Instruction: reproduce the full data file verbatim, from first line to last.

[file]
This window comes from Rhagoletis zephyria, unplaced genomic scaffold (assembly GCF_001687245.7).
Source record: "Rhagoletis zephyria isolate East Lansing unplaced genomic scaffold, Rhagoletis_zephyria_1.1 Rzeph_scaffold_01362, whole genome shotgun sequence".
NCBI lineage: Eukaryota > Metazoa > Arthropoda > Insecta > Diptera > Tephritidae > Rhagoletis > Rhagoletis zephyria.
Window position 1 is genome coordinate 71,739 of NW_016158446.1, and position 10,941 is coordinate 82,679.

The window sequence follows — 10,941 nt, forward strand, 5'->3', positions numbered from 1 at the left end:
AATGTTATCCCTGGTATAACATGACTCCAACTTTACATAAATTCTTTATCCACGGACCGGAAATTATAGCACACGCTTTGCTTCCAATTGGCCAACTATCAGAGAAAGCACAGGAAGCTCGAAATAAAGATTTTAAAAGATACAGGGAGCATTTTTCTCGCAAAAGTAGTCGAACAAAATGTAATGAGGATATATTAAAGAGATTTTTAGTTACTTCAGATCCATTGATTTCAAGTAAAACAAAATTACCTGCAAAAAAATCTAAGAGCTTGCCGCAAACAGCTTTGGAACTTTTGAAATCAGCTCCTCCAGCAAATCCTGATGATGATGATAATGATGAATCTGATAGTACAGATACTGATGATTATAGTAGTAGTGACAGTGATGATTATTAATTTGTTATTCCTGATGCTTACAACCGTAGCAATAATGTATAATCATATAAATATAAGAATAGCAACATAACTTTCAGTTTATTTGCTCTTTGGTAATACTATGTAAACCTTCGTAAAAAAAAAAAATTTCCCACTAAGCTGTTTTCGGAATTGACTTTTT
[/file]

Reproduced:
This window comes from Rhagoletis zephyria, unplaced genomic scaffold (assembly GCF_001687245.7).
Source record: "Rhagoletis zephyria isolate East Lansing unplaced genomic scaffold, Rhagoletis_zephyria_1.1 Rzeph_scaffold_01362, whole genome shotgun sequence".
NCBI lineage: Eukaryota > Metazoa > Arthropoda > Insecta > Diptera > Tephritidae > Rhagoletis > Rhagoletis zephyria.
Window position 1 is genome coordinate 71,739 of NW_016158446.1, and position 10,941 is coordinate 82,679.

The window sequence follows — 10,941 nt, forward strand, 5'->3', positions numbered from 1 at the left end:
AATGTTATCCCTGGTATAACATGACTCCAACTTTACATAAATTCTTTATCCACGGACCGGAAATTATAGCACACGCTTTGCTTCCAATTGGCCAACTATCAGAGAAAGCACAGGAAGCTCGAAATAAAGATTTTAAAAGATACAGGGAGCATTTTTCTCGCAAAAGTAGTCGAACAAAATGTAATGAGGATATATTAAAGAGATTTTTAGTTACTTCAGATCCATTGATTTCAAGTAAAACAAAATTACCTGCAAAAAAATCTAAGAGCTTGCCGCAAACAGCTTTGGAACTTTTGAAATCAGCTCCTCCAGCAAATCCTGATGATGATGATAATGATGAATCTGATAGTACAGATACTGATGATTATAGTAGTAGTGACAGTGATGATTATTAATTTGTTATTCCTGATGCTTACAACCGTAGCAATAATGTATAATCATATAAATATAAGAATAGCAACATAACTTTCAGTTTATTTGCTCTTTGGTAATACTATGTAAACCTTCGTAAAAAAAAAAAATTTCCCACTAAGCTGTTTTCGGAATTGACTTTTT